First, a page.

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I cooked some green beans in a tomato-based sauce then ate some and left the rest in the fridge 3 days ago. I tasted it today, and it was better than I remember: is this a known phenomenon or am I not remembering right?

16

Most sauces, tomato based or not, will improve in flavour after being left overnight. This is also true of stews and casseroles. The received wisdom is that it gives the flavours a chance to 'marry' and blend, though I'm not sure of the science behind it.

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    Minor nitpick: "...will **absorb/accumulate/strengthen**(1) in flavor...". I've ended up with way too strong flavors in the past, with a large range of ingredients, to call everything an improvement. @(1) Not a native speaker, and not sure how to correctly phrase what I want to say, hope you'll get the drift. – Willem van Rumpt Feb 7 '17 at 16:05
  • @WillemvanRumpt I have also had this happen, but only with dishes/sauces with whole spices in - especially cinnamon – canardgras Feb 7 '17 at 16:24
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    @canardgras: Try minced/sliced/squeezed garlic next time, you'll be amazed overnight :) Not bad necessarily, but not what you intended. Cinnamon is powerful too, even when applied directly but actually most herbs/spices are, especially when you really give them time to soak in. – Willem van Rumpt Feb 7 '17 at 16:38
  • @WillemvanRumpt As someone who likes garlic, that sounds fine to me. – JAB Feb 7 '17 at 17:15
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    I would back @WillemvanRumpt that it does not always improve, I would say most sauces tend to deepen in flavor when given time. If dried spices or large items such as chunks of garlic rather than a fine mince this may be more pronounced. It is both the melding of flavors, and with some items more of the essence being released. Some items with their essence more in their volatile oils on the other hand might suffer in comparison. – dlb Feb 7 '17 at 19:02
6

Cells are complex. Each one is a unit which needs to keep itself alive and achieve homeostasis with its environment (big picture: tomato vs. world, small picture: tomato vs. other cells). To this end they need an assortment of proteins and other compounds.

Some nutrients are in a plant due to the nature of the the organ the tissue it is a part of: the tubers contain cells with organelles which contain carbohydrates due to their function as an energy store, while fruiting bodies often contain chemicals (and the enzymes which form the metabolic pathway to create them) which act on the behavior of the animals eating them. A good example would be the tobacco plant and nicotine, which is a pesticide; more mundane examples are herbs.

When you cut the fruiting body of a plant you lyse some of the cells where you have cut. Pureeing the fruiting body lyses many more, and the vacuoles in the cell which store digestive enzymes (for breaking down unneeded cellular structures - tomatoes aren't carnivorous) occasionally break and begin acting upon whatever is around them. This is why cut apples brown and why cut fruit and prepared herbs lose their flavor.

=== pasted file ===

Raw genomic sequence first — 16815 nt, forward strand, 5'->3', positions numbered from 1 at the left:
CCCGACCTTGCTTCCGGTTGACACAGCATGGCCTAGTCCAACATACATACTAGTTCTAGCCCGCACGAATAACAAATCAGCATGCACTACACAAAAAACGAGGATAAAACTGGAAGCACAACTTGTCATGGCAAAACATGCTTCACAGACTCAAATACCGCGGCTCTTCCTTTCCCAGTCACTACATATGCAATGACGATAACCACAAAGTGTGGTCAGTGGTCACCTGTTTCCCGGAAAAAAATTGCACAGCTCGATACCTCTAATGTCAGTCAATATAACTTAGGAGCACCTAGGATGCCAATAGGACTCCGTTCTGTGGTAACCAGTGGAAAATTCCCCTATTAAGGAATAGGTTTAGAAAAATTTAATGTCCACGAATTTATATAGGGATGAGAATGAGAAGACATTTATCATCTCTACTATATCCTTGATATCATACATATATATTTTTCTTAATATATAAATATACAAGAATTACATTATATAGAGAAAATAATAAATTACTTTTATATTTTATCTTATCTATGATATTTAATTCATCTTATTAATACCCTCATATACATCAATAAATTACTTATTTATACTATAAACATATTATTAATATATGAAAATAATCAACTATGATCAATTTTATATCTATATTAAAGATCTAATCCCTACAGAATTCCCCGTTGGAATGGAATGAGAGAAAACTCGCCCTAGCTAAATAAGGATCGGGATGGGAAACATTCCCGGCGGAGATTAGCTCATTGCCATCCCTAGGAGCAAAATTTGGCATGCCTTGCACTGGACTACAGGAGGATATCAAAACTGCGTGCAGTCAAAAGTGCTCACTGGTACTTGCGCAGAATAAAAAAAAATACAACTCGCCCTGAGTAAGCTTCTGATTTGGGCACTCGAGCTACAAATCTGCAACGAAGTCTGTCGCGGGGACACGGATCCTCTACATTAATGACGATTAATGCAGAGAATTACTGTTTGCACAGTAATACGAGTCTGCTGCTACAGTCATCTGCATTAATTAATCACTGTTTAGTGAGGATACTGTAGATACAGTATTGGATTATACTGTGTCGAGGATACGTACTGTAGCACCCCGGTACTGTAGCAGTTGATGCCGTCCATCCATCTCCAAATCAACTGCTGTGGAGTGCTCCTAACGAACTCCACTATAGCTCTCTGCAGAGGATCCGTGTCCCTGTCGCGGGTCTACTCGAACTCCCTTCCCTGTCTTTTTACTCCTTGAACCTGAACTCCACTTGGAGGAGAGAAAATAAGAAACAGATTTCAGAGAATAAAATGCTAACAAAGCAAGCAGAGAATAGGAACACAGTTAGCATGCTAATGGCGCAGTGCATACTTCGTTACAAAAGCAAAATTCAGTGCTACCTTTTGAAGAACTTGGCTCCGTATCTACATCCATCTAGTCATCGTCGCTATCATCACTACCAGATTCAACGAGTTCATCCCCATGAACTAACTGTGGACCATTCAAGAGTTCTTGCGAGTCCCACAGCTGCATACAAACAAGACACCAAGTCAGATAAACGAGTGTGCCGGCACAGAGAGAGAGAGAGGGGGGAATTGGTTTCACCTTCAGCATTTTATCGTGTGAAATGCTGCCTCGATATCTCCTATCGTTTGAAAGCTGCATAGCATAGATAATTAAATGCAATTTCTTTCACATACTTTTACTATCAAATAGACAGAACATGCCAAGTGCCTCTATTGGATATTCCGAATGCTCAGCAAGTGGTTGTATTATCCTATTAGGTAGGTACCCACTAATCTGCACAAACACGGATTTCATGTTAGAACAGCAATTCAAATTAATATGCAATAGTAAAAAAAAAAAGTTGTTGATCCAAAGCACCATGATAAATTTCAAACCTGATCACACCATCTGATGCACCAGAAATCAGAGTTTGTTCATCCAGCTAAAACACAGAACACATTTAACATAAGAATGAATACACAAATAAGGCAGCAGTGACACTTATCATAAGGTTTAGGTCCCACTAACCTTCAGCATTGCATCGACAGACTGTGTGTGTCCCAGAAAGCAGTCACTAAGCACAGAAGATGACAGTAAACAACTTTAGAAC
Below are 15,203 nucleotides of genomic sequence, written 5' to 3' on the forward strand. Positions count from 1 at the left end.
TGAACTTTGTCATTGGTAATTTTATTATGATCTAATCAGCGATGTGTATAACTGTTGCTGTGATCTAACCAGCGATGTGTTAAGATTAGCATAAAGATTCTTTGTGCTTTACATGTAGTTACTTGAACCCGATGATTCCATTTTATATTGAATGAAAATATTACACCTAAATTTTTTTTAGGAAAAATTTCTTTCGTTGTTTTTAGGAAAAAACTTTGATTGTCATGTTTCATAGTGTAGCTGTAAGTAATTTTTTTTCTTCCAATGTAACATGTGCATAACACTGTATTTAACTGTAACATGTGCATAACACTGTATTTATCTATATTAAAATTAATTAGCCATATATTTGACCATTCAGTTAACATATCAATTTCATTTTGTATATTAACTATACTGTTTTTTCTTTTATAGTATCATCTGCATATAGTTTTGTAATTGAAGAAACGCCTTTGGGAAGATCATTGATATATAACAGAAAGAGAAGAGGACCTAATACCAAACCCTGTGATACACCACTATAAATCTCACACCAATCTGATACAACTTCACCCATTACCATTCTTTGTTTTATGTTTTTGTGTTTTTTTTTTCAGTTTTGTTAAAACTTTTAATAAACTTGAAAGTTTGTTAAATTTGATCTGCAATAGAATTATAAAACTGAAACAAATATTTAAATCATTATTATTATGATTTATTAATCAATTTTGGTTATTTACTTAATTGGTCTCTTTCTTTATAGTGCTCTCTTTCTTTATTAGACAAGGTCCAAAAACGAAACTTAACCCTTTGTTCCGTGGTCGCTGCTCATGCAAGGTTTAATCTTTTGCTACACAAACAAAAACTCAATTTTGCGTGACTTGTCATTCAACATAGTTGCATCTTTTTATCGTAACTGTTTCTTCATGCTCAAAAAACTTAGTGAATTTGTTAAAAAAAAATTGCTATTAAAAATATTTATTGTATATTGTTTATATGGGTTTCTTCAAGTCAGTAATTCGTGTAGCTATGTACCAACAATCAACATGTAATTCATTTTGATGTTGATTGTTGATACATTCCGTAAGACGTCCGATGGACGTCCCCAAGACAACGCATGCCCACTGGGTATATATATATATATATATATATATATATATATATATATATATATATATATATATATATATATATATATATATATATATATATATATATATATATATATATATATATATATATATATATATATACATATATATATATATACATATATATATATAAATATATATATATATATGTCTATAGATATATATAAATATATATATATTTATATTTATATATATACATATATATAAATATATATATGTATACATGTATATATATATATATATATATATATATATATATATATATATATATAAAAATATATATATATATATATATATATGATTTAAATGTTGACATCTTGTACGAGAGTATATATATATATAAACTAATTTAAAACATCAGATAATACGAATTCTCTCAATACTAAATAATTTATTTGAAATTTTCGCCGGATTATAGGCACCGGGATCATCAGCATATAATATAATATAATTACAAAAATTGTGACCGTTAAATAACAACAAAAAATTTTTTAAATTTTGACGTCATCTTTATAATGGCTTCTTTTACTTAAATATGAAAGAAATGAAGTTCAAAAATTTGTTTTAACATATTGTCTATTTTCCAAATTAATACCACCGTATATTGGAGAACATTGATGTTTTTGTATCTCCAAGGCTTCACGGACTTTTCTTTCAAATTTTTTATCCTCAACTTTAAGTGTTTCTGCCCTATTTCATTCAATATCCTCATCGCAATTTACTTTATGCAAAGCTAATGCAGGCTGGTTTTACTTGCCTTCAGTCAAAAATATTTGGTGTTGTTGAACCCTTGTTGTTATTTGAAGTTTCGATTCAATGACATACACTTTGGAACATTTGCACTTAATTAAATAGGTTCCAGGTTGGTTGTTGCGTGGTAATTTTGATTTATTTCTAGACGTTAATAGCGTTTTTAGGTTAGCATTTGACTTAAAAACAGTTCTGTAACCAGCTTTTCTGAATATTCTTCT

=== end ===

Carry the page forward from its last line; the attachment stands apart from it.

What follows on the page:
But why does it taste better? The most likely explanation is that this allows the digestive enzymes to break down the contents of the sauce, some of which are indigestible. This makes the sauce more nutritious and easier to digest and your tongue notices.

For reference see this patent which mentions the use of pectinase to prepare a tomato sauce. Pectin binds cells together and is an indigestible fiber. The process would convert some of the pectin in the prepared tomatoes into digestible carbohydrates.

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It is a well known phenomenon. Many sauces, stews, casseroles, etc. improve as flavours develop over time due to chemistry. Breads also can improve if left to proof slowly before baking.

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I do most of the cooking in our house, and I'd have to say it's true. When I'm making a jumbalaya, spaghetti sauce or goulash, all of which have tomato-based sauce, my wife always comments that leftovers the next day taste better than the night I made it. The same for my pulled pork, where I use a tomato and BBQ based sauce. I can't notice the difference myself, chiefly because I eat like a pig, but I trust my wife's judgement.

I'm not sure of the mechanism involved, whether it's some kind of "marrying" or settling process one of the other contributors posited, or whether it's simple placebo or expectation... but it works.

2

It's not just about tomatoes. This is a well-known phenomenon.

I used to be a professional chef, and the recipes for the soups in one particular restaurant I worked in called for resting overnight.

One night, a particular soup ran out. A server took an order for it anyway even though he had been told it was 86'd (gone), because he knew there had been a pot of it cooking in the prep kitchen just before opening time.

Imagine the drama when he was told that he'd have to go tell his diner "Sorry" because the soup wouldn't be done till tomorrow.

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